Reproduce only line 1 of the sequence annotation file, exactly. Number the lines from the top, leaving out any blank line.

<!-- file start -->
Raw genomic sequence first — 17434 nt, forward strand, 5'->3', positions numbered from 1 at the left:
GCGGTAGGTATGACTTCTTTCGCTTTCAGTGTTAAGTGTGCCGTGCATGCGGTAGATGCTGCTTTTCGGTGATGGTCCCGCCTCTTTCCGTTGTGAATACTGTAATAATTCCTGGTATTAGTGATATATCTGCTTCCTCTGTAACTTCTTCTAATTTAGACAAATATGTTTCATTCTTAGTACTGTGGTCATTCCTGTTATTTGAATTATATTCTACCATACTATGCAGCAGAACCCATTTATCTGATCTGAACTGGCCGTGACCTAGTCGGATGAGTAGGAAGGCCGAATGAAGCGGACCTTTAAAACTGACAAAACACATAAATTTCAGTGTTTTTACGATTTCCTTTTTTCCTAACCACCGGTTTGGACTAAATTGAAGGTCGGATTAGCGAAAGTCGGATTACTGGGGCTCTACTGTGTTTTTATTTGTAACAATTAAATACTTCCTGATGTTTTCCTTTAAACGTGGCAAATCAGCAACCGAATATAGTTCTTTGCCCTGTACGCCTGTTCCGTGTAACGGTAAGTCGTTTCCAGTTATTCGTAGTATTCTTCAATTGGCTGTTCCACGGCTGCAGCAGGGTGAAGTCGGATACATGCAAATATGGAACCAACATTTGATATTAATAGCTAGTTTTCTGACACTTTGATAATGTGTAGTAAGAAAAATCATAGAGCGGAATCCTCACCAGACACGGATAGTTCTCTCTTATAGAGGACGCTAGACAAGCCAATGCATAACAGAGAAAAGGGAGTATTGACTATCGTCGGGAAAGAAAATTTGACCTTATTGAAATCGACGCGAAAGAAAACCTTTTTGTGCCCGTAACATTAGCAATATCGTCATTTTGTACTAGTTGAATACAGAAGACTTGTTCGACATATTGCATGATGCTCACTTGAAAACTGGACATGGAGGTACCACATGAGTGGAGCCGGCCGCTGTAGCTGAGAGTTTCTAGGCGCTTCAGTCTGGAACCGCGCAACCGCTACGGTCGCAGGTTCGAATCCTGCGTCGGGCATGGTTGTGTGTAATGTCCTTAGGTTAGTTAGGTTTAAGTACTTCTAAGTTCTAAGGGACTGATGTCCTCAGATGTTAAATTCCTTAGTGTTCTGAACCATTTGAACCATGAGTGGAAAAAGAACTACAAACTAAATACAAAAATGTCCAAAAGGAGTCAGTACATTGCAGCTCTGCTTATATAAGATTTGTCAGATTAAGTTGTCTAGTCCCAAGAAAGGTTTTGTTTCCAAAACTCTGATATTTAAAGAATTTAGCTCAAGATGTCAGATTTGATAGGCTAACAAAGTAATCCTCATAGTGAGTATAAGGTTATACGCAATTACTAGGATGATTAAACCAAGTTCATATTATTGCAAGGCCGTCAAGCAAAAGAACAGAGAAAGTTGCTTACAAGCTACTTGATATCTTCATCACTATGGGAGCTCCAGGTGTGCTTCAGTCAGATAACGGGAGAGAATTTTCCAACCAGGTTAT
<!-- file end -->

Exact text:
Raw genomic sequence first — 17434 nt, forward strand, 5'->3', positions numbered from 1 at the left: